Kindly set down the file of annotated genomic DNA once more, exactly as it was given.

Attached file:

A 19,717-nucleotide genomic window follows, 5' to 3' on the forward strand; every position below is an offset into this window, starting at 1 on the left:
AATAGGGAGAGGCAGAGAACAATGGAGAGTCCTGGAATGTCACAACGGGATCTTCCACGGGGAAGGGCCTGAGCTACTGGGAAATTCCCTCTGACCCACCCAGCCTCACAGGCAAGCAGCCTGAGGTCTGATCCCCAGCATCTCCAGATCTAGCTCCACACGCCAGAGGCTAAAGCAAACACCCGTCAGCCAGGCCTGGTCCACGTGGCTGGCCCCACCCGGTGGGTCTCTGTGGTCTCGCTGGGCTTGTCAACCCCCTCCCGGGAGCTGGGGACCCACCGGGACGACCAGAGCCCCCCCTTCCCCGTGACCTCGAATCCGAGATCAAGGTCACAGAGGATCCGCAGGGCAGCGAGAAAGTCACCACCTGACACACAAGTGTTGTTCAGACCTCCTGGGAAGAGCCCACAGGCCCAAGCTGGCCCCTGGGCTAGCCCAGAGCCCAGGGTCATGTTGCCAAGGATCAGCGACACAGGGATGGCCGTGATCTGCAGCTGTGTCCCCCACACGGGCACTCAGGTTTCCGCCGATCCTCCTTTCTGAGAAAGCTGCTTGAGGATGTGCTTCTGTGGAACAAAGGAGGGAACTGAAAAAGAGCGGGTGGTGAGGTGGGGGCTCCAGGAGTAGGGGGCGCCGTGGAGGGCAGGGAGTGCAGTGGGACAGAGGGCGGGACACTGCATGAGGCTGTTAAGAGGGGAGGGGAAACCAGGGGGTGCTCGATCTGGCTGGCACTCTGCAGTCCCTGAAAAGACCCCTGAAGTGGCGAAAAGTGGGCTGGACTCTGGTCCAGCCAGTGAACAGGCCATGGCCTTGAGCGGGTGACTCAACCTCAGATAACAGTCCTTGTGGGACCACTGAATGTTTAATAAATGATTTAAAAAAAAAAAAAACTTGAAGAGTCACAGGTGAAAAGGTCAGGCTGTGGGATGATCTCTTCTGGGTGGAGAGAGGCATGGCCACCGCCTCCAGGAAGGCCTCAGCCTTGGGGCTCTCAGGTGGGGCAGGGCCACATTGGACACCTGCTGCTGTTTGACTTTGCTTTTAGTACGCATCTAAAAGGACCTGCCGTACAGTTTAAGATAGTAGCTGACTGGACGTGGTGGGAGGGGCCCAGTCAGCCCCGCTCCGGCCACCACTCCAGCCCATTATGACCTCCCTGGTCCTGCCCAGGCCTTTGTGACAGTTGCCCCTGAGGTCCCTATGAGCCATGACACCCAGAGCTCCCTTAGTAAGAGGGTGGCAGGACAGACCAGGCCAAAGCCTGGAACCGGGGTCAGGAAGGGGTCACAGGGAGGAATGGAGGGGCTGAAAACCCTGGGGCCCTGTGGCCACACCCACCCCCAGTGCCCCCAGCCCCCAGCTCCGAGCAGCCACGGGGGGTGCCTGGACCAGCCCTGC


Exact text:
A 19,717-nucleotide genomic window follows, 5' to 3' on the forward strand; every position below is an offset into this window, starting at 1 on the left:
AATAGGGAGAGGCAGAGAACAATGGAGAGTCCTGGAATGTCACAACGGGATCTTCCACGGGGAAGGGCCTGAGCTACTGGGAAATTCCCTCTGACCCACCCAGCCTCACAGGCAAGCAGCCTGAGGTCTGATCCCCAGCATCTCCAGATCTAGCTCCACACGCCAGAGGCTAAAGCAAACACCCGTCAGCCAGGCCTGGTCCACGTGGCTGGCCCCACCCGGTGGGTCTCTGTGGTCTCGCTGGGCTTGTCAACCCCCTCCCGGGAGCTGGGGACCCACCGGGACGACCAGAGCCCCCCCTTCCCCGTGACCTCGAATCCGAGATCAAGGTCACAGAGGATCCGCAGGGCAGCGAGAAAGTCACCACCTGACACACAAGTGTTGTTCAGACCTCCTGGGAAGAGCCCACAGGCCCAAGCTGGCCCCTGGGCTAGCCCAGAGCCCAGGGTCATGTTGCCAAGGATCAGCGACACAGGGATGGCCGTGATCTGCAGCTGTGTCCCCCACACGGGCACTCAGGTTTCCGCCGATCCTCCTTTCTGAGAAAGCTGCTTGAGGATGTGCTTCTGTGGAACAAAGGAGGGAACTGAAAAAGAGCGGGTGGTGAGGTGGGGGCTCCAGGAGTAGGGGGCGCCGTGGAGGGCAGGGAGTGCAGTGGGACAGAGGGCGGGACACTGCATGAGGCTGTTAAGAGGGGAGGGGAAACCAGGGGGTGCTCGATCTGGCTGGCACTCTGCAGTCCCTGAAAAGACCCCTGAAGTGGCGAAAAGTGGGCTGGACTCTGGTCCAGCCAGTGAACAGGCCATGGCCTTGAGCGGGTGACTCAACCTCAGATAACAGTCCTTGTGGGACCACTGAATGTTTAATAAATGATTTAAAAAAAAAAAAAACTTGAAGAGTCACAGGTGAAAAGGTCAGGCTGTGGGATGATCTCTTCTGGGTGGAGAGAGGCATGGCCACCGCCTCCAGGAAGGCCTCAGCCTTGGGGCTCTCAGGTGGGGCAGGGCCACATTGGACACCTGCTGCTGTTTGACTTTGCTTTTAGTACGCATCTAAAAGGACCTGCCGTACAGTTTAAGATAGTAGCTGACTGGACGTGGTGGGAGGGGCCCAGTCAGCCCCGCTCCGGCCACCACTCCAGCCCATTATGACCTCCCTGGTCCTGCCCAGGCCTTTGTGACAGTTGCCCCTGAGGTCCCTATGAGCCATGACACCCAGAGCTCCCTTAGTAAGAGGGTGGCAGGACAGACCAGGCCAAAGCCTGGAACCGGGGTCAGGAAGGGGTCACAGGGAGGAATGGAGGGGCTGAAAACCCTGGGGCCCTGTGGCCACACCCACCCCCAGTGCCCCCAGCCCCCAGCTCCGAGCAGCCACGGGGGGTGCCTGGACCAGCCCTGC